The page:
Tuesday, August 08, 2006

In Absentia

I've been away. I have an odd feeling that I've been cheating on you. I've been out with the boys, away on business, withdrawn, distant, distracted, inattentive, all of which comes under the umbrella of the truth that I've been trying to put my head into my novel, which sometimes feels like an oven. And there are some other things. Lots going on.

"A page a day is a book a year," is what I've been trying to achieve, though I've fallen short of that goal. I like to think of myself as the kind of writer who is only thinking about his work during his day, everything pointing in some way to his return to it the next morning of productive writing. The reality is that this novel is only one of the plates spinning above my head these days. Nonetheless, I am still slogging away, and as I've mentioned before, when more of the big pieces to the story's big puzzle begin to come together to reveal what the story is, I will begin serializing the work online.

The Big Picture

I'm closing in on my first 100 pages, many of which I admit will likely find their way to the recycle bin. Nonetheless, for my relative inexperience with such large pieces, it feels like I'm approaching a milestone. Sure, there's likely 300 to 400 more pages to go -- the scope of the story could demand a good 500 or more pages of manuscript -- though who can know what length it will ultimately find? Still, I'm slowly getting there, and I'm happy to be at least 1/5 of the way to wherever "there" will be. AoaN came in around 320 and the experience showed me that 100 pages of properly formatted manuscript equals roughly 80 pages of printed book.

But then, talk like that is a little embarrassing. Why am I so obsessed about size and length? The answer could be because the size intimidates me. Or simply that I am so dead set on completion. When the journey is a struggle, and writing always is for me, one wants to know exactly what one is up against and how far they've come. Most distant runners know how far they must run each day, many know how many miles they've run in the previous months. Not knowing what one can expect from endeavor, or better, not thinking one knows, is impossible for me to sustain over long periods of time. So like Mark Twain, who was known for having written word counts in the margin of his manuscripts, I rely upon my own hashmarks along the way.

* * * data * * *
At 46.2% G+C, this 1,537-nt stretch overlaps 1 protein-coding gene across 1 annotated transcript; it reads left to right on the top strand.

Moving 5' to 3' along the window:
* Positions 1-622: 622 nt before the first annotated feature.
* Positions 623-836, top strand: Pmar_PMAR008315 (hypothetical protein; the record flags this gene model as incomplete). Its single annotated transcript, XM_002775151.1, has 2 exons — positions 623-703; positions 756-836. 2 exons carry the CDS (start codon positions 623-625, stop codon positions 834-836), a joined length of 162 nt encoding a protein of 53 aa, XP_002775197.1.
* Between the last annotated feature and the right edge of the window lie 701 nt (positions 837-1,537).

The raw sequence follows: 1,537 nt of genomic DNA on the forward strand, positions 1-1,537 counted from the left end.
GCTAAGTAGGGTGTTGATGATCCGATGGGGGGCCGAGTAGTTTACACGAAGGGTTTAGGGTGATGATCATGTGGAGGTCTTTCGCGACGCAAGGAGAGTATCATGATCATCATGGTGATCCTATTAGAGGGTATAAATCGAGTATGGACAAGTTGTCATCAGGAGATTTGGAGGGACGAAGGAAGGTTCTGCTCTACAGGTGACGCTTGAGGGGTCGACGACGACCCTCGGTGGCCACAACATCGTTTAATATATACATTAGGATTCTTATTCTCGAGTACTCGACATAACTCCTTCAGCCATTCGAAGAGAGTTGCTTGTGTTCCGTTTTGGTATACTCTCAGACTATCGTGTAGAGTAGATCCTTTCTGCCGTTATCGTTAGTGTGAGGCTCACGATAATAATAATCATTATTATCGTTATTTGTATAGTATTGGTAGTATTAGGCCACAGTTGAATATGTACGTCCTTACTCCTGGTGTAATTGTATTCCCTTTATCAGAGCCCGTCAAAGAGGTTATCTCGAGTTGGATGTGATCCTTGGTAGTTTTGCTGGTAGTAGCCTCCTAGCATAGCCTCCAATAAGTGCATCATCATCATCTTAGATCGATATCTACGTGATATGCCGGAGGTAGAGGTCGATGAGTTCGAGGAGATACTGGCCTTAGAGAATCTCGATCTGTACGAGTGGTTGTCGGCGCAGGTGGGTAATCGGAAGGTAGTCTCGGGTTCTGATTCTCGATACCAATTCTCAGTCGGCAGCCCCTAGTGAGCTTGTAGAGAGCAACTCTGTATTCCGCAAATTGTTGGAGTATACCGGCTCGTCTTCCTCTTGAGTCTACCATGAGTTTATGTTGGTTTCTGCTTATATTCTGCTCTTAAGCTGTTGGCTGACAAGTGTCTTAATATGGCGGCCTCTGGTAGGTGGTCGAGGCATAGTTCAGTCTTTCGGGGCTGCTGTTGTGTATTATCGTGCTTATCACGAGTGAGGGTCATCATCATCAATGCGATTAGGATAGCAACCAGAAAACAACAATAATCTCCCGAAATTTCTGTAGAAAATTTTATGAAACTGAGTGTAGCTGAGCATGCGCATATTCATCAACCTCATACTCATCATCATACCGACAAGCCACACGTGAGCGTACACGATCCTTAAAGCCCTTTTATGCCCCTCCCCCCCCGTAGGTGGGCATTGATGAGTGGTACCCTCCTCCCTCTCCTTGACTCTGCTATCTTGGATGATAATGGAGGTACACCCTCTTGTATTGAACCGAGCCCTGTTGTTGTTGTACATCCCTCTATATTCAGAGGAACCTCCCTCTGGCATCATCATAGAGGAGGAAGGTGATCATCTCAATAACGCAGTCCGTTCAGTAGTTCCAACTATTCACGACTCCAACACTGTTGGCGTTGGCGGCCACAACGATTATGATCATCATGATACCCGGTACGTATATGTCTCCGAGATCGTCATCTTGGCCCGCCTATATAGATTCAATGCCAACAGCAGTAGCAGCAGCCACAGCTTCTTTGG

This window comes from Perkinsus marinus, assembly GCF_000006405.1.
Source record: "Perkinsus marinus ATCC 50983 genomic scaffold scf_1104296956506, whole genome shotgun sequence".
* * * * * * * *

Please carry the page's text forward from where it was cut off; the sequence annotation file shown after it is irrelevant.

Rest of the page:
The Details

One of the elements of this new story that slows me a bit is the fact that the story takes place in 1899. Having never lived in that period, or if so, not for a few reincarnate lifetimes, I am forced to depend upon research, all of which is fascinating, all of which is tirelessly distracting. With AoaN, the exaggeration of personal experience required only amplification, imagination. I know the world of narcissism well enough. But this new project requires learning a new world, becoming familiar with it, as intimate as I can with it. Example: I thought to have Sherman Chapel, the main character of the story, use a spyglass to watch the object of his obsession.